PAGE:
Pearl Fishers, English National Opera, ENO, London Coliseum, October 2016Posted on 20 October 2016
Penny Woolcock’s visually stunning production, seen at the Metropolitan Opera in New York within the past year and now on its second ENO revival, has seen changes since the 2010 premiere. Less emphasis is given to the influence of the modern world on ancient Hindu society in this traditional fishing village, where Dick Bird’s sets give a wonderfully precarious sense to the life of a community subject to forces of nature wielded by the gods.
The chaste priestess Leïla takes on the task of communing with these gods to keep the fishermen safe, but the emotional forces of her rival admirers, Nadir whom she loves, and his bosom friend Zurga who has become headman, are too much for her, and for them. In the end Zurga arranges for Leïla and Nadir to escape their death sentence after realising she was the girl who once saved his life.
The relatively weak ending cannot live up to the tenor/ baritone duet of Act I to which Bizet’s music gives such power, and when the librettists, Eugène Cormon and Michel Carré heard his composition they regretted not giving the 24-year old composer one of their better efforts. In later years Bizet judged this early opera rather severely and it was only restaged after his death, and the belated success of Carmen. Emendations were made to both text and score, but this performance under the baton of Roland Böer, based on Brad Cohen’s reconstruction of the composer’s original intentions, was conducted as if every moment counts, fully bringing out the urgency of the music.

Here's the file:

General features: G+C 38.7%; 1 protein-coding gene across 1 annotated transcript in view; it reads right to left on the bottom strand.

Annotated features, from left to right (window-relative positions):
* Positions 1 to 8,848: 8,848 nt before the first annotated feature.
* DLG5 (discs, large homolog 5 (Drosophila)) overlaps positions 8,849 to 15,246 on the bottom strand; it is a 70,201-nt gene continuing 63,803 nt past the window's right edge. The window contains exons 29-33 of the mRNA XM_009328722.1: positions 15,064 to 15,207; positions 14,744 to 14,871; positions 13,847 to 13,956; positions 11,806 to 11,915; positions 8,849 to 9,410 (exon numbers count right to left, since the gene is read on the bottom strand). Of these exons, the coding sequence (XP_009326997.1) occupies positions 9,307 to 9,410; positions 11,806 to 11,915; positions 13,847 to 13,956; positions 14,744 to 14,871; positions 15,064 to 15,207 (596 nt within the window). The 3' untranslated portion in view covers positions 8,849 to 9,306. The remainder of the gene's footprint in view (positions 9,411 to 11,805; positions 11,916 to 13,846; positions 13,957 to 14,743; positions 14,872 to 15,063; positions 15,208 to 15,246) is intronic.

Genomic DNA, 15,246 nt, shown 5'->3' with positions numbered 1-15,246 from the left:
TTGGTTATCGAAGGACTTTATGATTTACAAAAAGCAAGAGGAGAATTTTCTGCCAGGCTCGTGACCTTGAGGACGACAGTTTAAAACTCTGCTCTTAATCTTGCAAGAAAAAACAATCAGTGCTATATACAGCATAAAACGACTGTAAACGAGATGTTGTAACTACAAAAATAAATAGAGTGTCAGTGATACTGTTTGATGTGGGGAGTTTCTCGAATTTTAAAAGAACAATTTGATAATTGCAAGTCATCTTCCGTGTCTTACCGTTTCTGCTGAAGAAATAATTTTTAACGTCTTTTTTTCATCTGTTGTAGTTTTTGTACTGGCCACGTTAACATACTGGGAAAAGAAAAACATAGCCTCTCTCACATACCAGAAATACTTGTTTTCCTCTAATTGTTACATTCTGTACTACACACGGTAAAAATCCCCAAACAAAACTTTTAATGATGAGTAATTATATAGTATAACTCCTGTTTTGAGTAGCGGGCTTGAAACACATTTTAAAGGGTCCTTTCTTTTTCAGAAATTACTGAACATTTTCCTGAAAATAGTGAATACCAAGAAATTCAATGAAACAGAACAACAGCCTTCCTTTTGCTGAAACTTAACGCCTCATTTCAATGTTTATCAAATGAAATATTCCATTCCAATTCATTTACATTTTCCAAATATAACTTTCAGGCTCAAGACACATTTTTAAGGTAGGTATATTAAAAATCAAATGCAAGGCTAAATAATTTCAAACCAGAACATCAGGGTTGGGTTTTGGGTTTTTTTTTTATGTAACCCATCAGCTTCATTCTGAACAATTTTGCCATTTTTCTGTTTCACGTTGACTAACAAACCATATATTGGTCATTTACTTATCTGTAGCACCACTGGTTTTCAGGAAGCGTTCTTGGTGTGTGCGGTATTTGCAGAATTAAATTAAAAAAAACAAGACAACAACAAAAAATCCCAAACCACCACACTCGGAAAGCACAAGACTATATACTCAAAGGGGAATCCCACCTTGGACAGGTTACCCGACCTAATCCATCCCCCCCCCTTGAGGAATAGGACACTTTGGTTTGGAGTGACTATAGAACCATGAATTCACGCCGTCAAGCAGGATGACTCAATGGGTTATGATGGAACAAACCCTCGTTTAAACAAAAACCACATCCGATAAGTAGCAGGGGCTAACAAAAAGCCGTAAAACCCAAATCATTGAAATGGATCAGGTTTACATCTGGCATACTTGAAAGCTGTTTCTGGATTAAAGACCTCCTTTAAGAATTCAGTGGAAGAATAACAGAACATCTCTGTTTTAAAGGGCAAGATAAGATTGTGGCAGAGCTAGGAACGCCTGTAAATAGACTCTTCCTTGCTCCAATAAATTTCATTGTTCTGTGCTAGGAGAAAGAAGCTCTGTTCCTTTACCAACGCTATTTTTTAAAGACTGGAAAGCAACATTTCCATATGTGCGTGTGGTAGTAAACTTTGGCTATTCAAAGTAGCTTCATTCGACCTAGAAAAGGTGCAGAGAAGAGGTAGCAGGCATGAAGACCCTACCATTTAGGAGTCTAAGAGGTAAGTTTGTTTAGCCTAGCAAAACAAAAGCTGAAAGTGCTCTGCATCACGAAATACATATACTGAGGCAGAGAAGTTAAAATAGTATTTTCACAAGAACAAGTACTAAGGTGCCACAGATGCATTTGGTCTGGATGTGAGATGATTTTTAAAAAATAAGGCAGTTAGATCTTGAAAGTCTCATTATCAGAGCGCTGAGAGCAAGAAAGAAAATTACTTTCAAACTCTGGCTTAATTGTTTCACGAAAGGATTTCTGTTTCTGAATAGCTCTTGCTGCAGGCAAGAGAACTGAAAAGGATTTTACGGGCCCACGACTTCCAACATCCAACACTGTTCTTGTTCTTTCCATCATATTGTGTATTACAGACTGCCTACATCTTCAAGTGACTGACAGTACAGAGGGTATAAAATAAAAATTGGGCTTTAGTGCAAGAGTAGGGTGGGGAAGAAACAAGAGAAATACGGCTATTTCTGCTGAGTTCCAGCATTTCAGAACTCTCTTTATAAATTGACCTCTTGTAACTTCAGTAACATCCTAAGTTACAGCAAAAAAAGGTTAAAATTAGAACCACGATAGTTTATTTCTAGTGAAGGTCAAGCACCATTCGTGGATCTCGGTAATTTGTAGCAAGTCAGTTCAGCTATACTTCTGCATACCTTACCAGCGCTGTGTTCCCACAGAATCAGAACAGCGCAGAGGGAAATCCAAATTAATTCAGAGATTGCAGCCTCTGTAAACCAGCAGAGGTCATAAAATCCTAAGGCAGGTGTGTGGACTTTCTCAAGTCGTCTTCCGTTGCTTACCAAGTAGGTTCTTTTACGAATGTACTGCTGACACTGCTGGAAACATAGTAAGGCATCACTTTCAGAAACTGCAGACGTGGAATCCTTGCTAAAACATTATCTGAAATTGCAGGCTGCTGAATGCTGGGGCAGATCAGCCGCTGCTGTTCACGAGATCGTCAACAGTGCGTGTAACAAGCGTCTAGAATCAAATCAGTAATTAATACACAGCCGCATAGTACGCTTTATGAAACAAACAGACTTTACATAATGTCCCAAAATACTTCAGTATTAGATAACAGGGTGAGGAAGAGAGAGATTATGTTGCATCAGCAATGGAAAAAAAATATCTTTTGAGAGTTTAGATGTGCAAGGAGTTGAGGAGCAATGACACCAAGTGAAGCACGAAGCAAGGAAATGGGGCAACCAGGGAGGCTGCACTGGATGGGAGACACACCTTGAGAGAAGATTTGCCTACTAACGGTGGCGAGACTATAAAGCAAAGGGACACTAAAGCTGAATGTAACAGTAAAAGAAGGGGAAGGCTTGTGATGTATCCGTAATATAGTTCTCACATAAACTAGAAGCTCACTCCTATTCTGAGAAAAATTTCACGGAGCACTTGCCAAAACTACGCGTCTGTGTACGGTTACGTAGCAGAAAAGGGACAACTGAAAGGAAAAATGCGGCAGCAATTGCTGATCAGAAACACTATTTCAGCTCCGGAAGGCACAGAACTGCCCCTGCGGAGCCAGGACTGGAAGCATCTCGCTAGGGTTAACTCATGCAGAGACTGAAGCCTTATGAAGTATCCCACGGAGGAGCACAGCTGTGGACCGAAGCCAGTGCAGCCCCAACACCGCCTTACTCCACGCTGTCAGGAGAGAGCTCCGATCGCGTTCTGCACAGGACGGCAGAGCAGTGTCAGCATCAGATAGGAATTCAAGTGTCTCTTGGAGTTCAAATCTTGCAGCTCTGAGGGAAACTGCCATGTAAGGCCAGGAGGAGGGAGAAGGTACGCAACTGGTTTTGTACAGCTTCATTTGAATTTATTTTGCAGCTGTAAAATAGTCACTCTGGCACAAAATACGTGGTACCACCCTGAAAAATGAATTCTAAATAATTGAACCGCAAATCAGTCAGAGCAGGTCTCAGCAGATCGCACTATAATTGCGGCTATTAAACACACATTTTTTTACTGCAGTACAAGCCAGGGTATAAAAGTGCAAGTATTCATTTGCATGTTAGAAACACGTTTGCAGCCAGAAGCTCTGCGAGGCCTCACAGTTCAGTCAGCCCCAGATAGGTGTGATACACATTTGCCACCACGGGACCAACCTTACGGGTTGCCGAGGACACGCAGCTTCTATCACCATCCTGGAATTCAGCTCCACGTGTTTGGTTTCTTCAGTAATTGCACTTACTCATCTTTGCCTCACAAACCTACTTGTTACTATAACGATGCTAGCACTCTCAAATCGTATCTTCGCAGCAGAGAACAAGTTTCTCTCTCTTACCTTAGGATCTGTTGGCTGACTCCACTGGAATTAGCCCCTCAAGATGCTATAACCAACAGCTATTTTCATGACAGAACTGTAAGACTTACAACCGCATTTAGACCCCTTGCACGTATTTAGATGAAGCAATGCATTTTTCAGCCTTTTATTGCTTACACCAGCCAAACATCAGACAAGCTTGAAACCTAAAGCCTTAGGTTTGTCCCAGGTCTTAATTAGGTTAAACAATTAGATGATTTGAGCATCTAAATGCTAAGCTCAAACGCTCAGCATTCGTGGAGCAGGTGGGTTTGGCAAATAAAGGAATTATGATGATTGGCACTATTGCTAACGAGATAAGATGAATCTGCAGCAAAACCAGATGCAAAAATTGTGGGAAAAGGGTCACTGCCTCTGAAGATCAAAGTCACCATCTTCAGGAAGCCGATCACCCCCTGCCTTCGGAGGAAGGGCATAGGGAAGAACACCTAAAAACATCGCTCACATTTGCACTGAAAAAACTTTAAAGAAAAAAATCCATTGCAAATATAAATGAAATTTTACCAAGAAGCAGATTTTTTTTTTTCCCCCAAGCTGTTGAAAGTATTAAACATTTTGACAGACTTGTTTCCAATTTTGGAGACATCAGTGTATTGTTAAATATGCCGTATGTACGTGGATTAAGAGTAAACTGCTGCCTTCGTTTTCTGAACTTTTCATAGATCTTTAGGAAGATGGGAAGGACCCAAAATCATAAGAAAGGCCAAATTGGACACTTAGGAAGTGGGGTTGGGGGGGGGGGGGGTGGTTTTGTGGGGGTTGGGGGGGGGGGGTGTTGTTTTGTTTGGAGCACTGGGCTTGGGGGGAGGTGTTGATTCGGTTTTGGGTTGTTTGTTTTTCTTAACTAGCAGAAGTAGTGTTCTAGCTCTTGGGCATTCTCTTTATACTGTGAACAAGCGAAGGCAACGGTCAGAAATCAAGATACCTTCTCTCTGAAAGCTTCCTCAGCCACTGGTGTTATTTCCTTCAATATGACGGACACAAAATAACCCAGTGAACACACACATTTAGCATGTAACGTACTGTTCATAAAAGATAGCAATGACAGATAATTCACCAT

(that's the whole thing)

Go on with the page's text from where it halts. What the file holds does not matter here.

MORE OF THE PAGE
The superb chorus sang with huge power from the tiered strata of their ancient village, the calm but occasionally roiling sea an ever-visible presence achieved by marvellously simple stagecraft. One of the great strengths of Ms Woolcock’s production is seeing divers in the deep waters nearby, and when Nadir makes his rash visit to Leïla in her sanctuary it is through the water, unseen by human eyes.
In this hugely evocative staging, Jacques Imbrailo sang with wonderful strength and emotional sensitivity as the headman Zurga, and his superb performance was well complemented by James Creswell’s eloquent depth in the bass role of Nourabad the high priest. As Leïla and her beloved Nadir, Claudia Boyle and Robert McPherson got off to a nervous start in Act I, but relaxed into their roles for the following acts. Her pleading with Zurga in Act III came over with great passion and the lovers sang a beautifully emotional duet towards the end.
This is one of ENO’s finest productions, and the strong cast will surely ignite the spark a little earlier in the opera as the run progresses.
Performances continue on various dates until December 2 — for details click here.